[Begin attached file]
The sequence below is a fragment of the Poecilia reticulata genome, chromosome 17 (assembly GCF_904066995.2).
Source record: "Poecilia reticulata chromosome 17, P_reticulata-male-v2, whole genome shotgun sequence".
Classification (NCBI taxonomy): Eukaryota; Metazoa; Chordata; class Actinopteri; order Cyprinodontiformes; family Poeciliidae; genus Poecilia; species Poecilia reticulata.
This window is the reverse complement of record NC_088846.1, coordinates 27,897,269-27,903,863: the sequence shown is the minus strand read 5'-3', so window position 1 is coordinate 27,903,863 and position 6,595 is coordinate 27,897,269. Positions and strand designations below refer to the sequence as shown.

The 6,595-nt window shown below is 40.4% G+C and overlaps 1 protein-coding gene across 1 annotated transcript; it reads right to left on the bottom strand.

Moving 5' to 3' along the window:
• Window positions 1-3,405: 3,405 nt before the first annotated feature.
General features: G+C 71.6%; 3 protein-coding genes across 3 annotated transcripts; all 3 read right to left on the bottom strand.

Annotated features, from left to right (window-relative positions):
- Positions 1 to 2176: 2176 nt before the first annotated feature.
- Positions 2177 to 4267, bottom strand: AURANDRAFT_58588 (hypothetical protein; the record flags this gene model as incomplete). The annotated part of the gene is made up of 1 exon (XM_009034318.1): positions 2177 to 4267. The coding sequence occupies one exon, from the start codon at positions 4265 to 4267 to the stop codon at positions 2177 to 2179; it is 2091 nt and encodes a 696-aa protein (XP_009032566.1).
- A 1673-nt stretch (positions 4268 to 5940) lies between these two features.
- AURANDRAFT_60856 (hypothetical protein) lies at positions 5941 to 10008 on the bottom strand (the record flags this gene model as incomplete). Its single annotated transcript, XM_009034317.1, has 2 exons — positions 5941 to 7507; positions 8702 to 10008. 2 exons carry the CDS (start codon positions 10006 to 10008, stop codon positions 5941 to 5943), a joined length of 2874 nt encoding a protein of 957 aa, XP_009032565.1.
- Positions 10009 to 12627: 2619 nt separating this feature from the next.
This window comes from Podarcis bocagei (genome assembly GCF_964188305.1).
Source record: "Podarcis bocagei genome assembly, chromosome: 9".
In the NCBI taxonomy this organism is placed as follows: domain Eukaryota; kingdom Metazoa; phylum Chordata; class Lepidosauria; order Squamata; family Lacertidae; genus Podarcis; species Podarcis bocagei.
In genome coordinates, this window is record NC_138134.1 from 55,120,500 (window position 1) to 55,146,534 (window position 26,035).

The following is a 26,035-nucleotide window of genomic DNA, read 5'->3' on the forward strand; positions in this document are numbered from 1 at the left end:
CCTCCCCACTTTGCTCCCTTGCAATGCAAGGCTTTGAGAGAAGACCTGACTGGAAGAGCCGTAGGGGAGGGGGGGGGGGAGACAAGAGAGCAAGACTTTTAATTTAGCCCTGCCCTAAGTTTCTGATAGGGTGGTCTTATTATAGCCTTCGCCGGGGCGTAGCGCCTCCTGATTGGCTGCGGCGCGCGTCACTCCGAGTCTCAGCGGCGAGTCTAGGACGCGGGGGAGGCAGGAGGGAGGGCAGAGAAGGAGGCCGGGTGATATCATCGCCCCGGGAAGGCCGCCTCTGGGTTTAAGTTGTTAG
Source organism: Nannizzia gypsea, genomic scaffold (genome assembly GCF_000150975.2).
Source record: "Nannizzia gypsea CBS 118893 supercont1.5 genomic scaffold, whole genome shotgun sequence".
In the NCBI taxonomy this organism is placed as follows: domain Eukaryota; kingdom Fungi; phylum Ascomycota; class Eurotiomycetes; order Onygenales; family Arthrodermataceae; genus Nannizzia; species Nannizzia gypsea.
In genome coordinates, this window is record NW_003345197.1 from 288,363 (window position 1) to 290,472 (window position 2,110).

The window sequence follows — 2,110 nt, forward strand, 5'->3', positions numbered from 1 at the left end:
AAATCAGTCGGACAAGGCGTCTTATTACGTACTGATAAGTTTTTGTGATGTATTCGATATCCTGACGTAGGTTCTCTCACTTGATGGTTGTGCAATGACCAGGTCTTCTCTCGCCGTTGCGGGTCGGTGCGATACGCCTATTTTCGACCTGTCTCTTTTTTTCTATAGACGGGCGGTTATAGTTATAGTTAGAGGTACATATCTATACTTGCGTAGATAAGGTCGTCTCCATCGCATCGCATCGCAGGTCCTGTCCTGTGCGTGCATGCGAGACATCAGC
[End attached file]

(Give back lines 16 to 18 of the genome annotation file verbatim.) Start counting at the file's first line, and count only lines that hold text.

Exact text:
Source record: "Podarcis bocagei genome assembly, chromosome: 9".
In the NCBI taxonomy this organism is placed as follows: domain Eukaryota; kingdom Metazoa; phylum Chordata; class Lepidosauria; order Squamata; family Lacertidae; genus Podarcis; species Podarcis bocagei.
In genome coordinates, this window is record NC_138134.1 from 55,120,500 (window position 1) to 55,146,534 (window position 26,035).